Nothing. But I can feel the growing slick in my shoe, like rain in your flip-flop, only warmer, thicker, and more of it.

I make it through class freezing, distracted, and having missed chunks of exam review material. And I don’t think a soul in the room but me knows what went on with my private agony. It’s my mystery.

Class ends and I walk to the elevator. No one’s around so I slip off my shoe and put the paper towel in like a gel insert, to soak up the blood so I don’t leave a spoor along the poli sci hallway.

As I drive home I am stricken with a sudden sadness. I had needed help horribly and wasn’t able to get it, to give it to myself or to tell anyone who cared about me what had just happened. I had been hurt so badly I was almost driven out of class by pain and the inability to think straight, but had had to weirdly divert my mind and attention, ignore myself.

And it was all too much to keep inside. Sad, strange feelings start ringing around my soul. I had just had a swift and horrible little drama that no one in the world would ever know unless I told them.

There is no lesson here. There is just a snapshot from my life, with whatever lessons it brings you. May it bring some.

In an ugly coincidence, today was supposed to be my best day yet of the school year. I was having a meeting with a friend in the a.m. about something cool. Then I was picking up Geniune and taking her to a downtown seafood lunch with my girlfriends. Then I was going in for a quick car repair, afterwards heading to the NEMAC lab to work my internship. Then at six, my favorite class of the semester.

But this morning one of my cats went missing, and I was distracted at my morning meeting. My heart wanted to go home and find my little cat.  (I came home to find him trapped in the neighbor’s garage, hungry but unharmed. In a strangely cursed day, there is indeed that.)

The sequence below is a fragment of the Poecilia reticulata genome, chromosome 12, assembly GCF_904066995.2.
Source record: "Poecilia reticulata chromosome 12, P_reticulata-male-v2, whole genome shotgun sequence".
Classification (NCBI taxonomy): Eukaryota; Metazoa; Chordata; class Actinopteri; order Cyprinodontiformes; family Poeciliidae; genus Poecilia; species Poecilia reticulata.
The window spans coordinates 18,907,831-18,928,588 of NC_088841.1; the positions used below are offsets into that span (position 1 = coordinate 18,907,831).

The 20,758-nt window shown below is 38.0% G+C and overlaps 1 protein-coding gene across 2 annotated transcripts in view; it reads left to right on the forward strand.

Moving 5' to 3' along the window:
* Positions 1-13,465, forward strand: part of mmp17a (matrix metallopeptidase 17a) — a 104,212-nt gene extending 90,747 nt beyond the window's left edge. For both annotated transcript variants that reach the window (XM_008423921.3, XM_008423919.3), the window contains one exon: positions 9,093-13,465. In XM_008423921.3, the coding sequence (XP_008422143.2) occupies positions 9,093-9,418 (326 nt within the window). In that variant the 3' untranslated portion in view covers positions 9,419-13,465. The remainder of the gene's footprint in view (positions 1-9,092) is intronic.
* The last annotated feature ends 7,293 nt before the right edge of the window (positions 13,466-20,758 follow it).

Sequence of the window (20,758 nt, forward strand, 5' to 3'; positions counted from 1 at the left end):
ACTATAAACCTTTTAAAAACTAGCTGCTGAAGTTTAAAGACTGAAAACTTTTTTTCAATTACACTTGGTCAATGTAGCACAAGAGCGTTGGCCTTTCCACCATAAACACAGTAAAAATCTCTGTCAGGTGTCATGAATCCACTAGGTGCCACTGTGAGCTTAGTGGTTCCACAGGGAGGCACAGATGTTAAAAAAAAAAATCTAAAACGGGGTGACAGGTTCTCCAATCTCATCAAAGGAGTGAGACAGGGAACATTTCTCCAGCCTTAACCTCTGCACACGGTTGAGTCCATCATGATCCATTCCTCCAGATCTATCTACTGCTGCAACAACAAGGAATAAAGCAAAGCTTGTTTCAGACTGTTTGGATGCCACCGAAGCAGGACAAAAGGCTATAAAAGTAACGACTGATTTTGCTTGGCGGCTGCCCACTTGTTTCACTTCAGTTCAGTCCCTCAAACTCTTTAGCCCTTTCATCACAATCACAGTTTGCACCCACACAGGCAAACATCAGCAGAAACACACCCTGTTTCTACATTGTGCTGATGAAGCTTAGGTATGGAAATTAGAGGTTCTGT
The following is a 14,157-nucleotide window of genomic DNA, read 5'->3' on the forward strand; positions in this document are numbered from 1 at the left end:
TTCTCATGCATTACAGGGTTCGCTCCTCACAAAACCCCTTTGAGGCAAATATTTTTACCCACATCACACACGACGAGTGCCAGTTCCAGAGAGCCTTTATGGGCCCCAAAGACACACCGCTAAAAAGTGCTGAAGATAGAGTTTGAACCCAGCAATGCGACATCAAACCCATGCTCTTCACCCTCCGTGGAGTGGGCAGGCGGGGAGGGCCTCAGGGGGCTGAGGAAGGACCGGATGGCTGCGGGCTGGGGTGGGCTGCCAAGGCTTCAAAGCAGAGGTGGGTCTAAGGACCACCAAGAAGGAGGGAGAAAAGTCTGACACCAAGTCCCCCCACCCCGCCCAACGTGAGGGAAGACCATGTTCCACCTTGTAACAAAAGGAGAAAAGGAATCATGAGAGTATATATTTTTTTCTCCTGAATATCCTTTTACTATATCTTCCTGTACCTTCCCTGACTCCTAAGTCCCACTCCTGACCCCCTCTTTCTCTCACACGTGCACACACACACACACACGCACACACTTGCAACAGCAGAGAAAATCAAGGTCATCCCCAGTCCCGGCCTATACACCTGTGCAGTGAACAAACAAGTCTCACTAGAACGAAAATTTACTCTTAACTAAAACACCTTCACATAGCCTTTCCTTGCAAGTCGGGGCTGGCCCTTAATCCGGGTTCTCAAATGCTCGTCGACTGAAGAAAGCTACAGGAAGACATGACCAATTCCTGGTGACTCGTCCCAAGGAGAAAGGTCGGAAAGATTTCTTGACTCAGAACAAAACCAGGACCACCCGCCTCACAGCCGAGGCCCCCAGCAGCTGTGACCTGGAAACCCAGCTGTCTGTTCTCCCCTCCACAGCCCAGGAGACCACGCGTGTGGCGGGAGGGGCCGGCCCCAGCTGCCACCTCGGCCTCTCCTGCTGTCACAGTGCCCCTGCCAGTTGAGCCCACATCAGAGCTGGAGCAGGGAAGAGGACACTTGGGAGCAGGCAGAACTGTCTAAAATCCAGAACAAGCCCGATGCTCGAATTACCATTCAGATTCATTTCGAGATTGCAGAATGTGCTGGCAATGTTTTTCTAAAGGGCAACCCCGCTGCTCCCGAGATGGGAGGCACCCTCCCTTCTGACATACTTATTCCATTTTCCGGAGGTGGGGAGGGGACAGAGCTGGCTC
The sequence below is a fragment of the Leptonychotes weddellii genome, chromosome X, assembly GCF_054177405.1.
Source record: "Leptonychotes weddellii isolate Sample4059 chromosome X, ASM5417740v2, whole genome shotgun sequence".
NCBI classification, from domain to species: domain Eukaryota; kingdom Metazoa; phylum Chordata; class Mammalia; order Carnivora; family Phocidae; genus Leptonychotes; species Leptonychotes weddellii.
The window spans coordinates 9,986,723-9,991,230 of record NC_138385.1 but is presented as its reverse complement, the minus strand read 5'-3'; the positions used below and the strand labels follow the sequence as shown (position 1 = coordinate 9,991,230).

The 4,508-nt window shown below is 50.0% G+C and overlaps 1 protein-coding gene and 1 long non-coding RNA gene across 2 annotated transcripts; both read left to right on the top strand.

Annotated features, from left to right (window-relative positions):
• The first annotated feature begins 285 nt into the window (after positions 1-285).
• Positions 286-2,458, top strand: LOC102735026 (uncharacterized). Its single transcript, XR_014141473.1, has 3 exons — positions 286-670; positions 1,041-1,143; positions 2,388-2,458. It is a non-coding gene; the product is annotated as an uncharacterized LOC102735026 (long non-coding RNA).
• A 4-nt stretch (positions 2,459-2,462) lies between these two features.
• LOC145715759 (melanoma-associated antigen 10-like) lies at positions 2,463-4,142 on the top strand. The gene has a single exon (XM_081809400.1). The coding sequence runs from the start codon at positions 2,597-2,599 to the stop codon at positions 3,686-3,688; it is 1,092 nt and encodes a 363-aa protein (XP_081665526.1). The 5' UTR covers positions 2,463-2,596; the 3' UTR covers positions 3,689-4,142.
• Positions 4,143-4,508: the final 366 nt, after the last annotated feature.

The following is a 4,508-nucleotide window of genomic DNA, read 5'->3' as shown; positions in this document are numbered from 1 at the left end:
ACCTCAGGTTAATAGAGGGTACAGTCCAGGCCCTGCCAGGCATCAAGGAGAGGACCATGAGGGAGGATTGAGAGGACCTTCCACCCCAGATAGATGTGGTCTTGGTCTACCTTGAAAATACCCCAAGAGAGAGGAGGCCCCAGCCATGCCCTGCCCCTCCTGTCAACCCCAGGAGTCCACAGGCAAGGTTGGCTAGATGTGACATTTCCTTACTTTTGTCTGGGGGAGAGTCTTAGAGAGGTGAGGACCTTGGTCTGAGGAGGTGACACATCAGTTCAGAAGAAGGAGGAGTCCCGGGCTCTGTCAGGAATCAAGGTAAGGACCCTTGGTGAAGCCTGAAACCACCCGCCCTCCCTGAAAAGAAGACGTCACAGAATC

And I had a great lunch with my girlies. If I had less of this strange melancholy that set in with my toe-wounds, I would write about how we three students all realized how much happier we are now in our best-choice majors.

I switched from chemistry to journalism, Heather from chemistry to Spanish, and Rowan from psychology to health and wellness. And we went from three pale, hollow-eyed college hags to the women we were today, with time to share a brief but sisterly lunch and, instead of desperately propping one another up along a plodding journey of misery, celebrated one another on a journey of success.

Our lunch wasn’t about fear and exhaustion the way our lunches used to be, back when we gathered swiftly and furtively like refugees passing bread through a fence. This time it was about Heather doing research to present at an international conference in 2009. It was about Rosie, after a two-and-a-half year battle with an ignorant and uncaring UNCA administration, having her ASL credits accepted toward graduation as her foreign language.